For some us, AI is kind of an iffy proposition. To many, it is nebulous enough to seem like it might replace us or our jobs. And the harbingers of this sea change aren't exactly affirming: every other week in the news, self-driving smart cars keep crashing, with injuries and sometimes fatalities. AI generally doesn’t seem to be that well-received in mass media, either, like in movies like Minority Report or TV shows like Westworld. Because of all this, the public perception of AI might be on the negative side.
A good way to overcome uneasiness, anxiety or fear is simply be learning more about whatever seems to be the issue or problem. AI is still in its infancy, so there may be many jobs, business and investment opportunities in the near future. In fact, one estimate pegged the number of new AI jobs by 2030 at 2.3 million.
Whatever your interest level is in AI we did some research and compiled this list of resources for you to peruse.
Short on cash but big on dreams? Here's some free options for you.
- Elements of AI
This online course is taught at a very basic level. It’s for anyone who is interested in the subject, but knows very little.
- Google AI education
Leave it to Google to provide free online learning resources to help learn AI. This offering has videos, courses, workshops, documents, a neural network playground, and more. It’s all free and provides a very good way to learn about artificial intelligence. The content is organized by type of individual like student, business person, researcher, curious cat etc.
- Intro to AI - UC-Berkeley
This particular online offering from Berkeley has many learning modules and resources, but not every single one of them them is available to the public. Many are though, so it’s worth a quick look to see if they match your interest.
- Machine learning at Stanford University
Further down the Bay Area peninsula is Stanford, with its own lengendary AI program. The main topics covered are speech recognition and enhancing web search, and linear regression.
- Intro to deep learning at MIT
Ever wanted to go to MIT? Well, now you can for free (kinda). This course is an introduction to deep learning that lasts seven days.
- Intro to Reinforcement Learning at University College, London
This intro course is not taught at a basic level, so you need to be familiar with basic concepts and perhaps a little more. For a school with prestigious alumni that include Gandhi, director Christopher Nolan, and even the dude from Coldplay... who would expect less?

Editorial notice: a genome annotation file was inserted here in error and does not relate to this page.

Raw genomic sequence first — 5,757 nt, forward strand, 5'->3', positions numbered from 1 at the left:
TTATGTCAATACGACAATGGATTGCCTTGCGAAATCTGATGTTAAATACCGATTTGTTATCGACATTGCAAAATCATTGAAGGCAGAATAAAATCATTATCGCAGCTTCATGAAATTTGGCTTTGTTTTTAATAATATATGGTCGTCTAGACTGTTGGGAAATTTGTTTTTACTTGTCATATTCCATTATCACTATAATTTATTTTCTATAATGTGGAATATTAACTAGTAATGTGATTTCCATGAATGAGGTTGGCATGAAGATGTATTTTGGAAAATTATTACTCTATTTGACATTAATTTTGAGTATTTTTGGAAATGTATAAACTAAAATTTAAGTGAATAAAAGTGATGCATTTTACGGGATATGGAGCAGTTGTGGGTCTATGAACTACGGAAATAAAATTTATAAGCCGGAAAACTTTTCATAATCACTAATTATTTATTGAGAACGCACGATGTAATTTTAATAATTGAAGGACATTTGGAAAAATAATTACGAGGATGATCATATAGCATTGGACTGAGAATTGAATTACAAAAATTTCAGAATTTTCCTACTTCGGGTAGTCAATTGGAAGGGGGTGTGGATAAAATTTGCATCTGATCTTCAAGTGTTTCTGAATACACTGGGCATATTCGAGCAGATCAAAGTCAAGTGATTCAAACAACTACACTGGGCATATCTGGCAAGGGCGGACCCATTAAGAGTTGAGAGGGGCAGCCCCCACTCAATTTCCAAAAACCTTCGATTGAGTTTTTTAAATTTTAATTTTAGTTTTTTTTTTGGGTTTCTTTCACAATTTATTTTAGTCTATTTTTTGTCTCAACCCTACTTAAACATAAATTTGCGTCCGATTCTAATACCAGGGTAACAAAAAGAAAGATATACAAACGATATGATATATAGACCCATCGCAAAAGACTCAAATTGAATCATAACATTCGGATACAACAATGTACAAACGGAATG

- AI for Robotics - Udacity
Want to learn to program a robotic car? This course can help you do that. The skill level required for it is advanced, though, and the time to completion is about 2 months.
The way some free online courses work is that you can often take them without paying anything, but in some cases, you do have to pay if want a certificate of completion.
- Easy AI and Machine Learning - Salesforce ($9.99)
This course is just $9.99 — less than a Chipotle burrito lunch with a drink! — and teaches how to build AI to automate processes and make decisions.
- AI Video Creation ($9.99)
Similarly priced, this course shows you how to use the tools Biteable and Lumen5 to quickly create videos using AI.
- AI at Columbia University ($199)
The intro to this online course at the prestigious NYC university is free but if you want the whole thing (and to get a certificate) you must pay $199.
- Machine learning with Andrew Ng
This highly-rated online course does have some free content but if you want a certificate there is a fee. The teacher is also an adjunct professor at Stanford.
- UDEMY: Artificial intelligence A-Z: Learn how to build AI
In this course, you get to build AI and make a virtual self-driving car. It also requires a fee if you want a certificate.
- Stanford graduate certificate
This program from Stanford is for software engineers and costs about $16,000.
Carnegie Mellon is one of the only universities in the world to offer a B.S. in AI. CMU is known for being a top engineering school. Southern New Hampshire University has a BS in IT with a concentration in robotics and AI.
Ready? There's quite a few across the globe. The University of Georgia offers a terminal Master’s degree in AI, meaning it is not part of a PhD program. So does the Barcelona School of Informatics, if you would be comfortable living in Spain. It is designed to be completed in 3 semesters. The University of Edinburgh does too, if you prefer studying in Scotland. If the Netherlands is more appealing the University of Utrecht has a master’s in AI as well.
Many universities also offer PhDs in computer science, including in AI. Carnegie Mellon, Stanford, and UC-Berkeley are some of the top programs, but there are many others at institutions like Harvard, U. of Michigan, and so forth.